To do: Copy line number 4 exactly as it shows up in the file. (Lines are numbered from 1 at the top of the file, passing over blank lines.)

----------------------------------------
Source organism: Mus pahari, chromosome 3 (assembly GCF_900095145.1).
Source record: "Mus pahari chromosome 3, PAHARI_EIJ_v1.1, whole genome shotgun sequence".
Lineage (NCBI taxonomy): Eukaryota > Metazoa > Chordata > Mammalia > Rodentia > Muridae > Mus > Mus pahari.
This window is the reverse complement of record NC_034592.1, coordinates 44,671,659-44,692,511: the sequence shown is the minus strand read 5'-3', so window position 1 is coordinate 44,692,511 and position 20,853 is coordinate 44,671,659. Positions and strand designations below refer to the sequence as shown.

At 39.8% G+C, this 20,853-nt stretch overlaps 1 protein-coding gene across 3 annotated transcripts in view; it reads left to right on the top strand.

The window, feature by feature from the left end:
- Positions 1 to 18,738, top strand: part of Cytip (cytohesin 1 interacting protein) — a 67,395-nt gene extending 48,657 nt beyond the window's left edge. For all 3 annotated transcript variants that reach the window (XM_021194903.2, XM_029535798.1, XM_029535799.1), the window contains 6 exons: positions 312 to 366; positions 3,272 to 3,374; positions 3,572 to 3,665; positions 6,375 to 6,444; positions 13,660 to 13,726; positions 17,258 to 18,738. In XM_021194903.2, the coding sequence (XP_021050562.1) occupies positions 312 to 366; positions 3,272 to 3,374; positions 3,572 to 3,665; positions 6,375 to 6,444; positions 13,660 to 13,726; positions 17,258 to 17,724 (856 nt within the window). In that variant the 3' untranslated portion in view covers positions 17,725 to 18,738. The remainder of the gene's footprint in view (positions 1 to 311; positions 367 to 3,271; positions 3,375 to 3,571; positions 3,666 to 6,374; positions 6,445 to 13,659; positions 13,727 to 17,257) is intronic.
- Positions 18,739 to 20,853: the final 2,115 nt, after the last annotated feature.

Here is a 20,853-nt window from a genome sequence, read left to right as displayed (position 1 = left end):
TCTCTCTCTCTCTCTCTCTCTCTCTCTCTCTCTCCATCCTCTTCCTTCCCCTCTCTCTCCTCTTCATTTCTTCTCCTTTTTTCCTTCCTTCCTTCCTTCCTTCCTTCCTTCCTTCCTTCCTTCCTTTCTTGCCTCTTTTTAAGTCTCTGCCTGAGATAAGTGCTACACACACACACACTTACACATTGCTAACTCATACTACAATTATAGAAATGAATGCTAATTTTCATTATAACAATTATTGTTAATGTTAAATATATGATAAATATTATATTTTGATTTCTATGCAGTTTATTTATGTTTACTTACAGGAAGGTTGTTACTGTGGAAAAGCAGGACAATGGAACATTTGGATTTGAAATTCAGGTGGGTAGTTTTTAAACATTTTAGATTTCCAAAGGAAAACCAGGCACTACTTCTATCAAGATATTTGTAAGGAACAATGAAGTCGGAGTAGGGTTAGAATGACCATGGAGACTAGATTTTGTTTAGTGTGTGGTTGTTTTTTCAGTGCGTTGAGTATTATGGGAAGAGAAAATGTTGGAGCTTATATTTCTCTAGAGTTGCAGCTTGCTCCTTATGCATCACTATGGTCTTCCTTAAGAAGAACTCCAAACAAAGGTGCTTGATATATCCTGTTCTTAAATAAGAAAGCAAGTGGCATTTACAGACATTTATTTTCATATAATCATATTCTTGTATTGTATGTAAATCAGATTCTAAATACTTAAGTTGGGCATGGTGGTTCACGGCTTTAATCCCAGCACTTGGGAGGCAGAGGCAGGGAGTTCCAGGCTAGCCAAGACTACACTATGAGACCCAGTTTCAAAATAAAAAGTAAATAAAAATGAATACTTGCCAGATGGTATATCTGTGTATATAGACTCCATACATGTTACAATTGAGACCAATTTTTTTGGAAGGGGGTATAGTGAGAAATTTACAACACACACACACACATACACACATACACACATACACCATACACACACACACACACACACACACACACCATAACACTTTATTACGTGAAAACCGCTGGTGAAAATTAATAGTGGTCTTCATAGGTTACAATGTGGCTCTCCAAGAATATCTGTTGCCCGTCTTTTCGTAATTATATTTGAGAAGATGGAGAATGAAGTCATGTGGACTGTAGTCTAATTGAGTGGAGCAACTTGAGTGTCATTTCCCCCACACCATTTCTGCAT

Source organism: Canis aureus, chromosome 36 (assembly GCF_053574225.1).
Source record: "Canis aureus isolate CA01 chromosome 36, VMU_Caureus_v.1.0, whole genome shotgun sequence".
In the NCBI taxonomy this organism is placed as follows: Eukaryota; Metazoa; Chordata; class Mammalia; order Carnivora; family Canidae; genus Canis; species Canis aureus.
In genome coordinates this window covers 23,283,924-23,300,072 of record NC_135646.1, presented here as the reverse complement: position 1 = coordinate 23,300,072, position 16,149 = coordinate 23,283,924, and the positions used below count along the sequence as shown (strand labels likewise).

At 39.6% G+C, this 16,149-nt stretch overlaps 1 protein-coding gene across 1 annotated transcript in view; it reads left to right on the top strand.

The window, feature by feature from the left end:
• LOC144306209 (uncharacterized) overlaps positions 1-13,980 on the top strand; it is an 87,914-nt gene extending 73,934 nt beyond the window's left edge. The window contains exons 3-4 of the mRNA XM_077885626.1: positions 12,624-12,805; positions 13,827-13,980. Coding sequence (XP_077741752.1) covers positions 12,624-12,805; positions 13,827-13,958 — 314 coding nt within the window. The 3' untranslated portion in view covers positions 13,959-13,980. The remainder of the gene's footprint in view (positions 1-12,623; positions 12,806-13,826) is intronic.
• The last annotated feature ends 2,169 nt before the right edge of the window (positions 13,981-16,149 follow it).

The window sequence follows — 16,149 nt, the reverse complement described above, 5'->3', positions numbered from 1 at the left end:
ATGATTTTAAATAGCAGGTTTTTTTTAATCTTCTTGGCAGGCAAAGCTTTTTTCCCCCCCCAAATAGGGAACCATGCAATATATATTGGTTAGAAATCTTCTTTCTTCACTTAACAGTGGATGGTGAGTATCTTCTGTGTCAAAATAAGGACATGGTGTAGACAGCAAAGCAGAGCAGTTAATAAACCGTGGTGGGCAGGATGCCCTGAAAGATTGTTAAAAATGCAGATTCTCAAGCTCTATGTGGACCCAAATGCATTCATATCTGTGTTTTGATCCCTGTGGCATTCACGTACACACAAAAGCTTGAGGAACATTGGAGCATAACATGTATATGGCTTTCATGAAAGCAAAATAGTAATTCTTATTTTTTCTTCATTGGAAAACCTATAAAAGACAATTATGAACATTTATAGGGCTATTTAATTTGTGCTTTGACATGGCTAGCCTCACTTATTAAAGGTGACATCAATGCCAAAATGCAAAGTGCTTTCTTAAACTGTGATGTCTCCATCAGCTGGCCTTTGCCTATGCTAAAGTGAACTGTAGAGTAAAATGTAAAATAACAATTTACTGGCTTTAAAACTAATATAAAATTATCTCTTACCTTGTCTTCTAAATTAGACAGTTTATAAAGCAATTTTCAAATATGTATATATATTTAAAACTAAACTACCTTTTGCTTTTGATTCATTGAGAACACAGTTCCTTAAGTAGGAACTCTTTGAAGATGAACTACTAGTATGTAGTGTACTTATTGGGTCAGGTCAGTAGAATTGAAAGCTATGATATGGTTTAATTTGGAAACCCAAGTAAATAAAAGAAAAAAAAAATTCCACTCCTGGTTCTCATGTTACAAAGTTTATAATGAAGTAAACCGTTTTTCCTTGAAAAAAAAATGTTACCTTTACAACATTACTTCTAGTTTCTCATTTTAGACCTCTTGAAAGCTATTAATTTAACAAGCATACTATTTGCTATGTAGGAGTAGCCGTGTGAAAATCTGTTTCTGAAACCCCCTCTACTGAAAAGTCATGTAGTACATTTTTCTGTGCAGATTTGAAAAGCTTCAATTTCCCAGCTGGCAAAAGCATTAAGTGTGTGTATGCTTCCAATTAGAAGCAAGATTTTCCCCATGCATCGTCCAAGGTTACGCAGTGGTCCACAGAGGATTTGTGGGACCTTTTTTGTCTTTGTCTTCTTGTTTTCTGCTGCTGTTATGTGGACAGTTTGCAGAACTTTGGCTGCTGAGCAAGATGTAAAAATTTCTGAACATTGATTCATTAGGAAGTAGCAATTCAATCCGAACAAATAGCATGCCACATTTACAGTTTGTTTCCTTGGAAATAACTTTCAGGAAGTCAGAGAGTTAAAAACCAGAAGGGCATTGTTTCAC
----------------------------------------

This window is the reverse complement of record NC_034592.1, coordinates 44,671,659-44,692,511: the sequence shown is the minus strand read 5'-3', so window position 1 is coordinate 44,692,511 and position 20,853 is coordinate 44,671,659. Positions and strand designations below refer to the sequence as shown.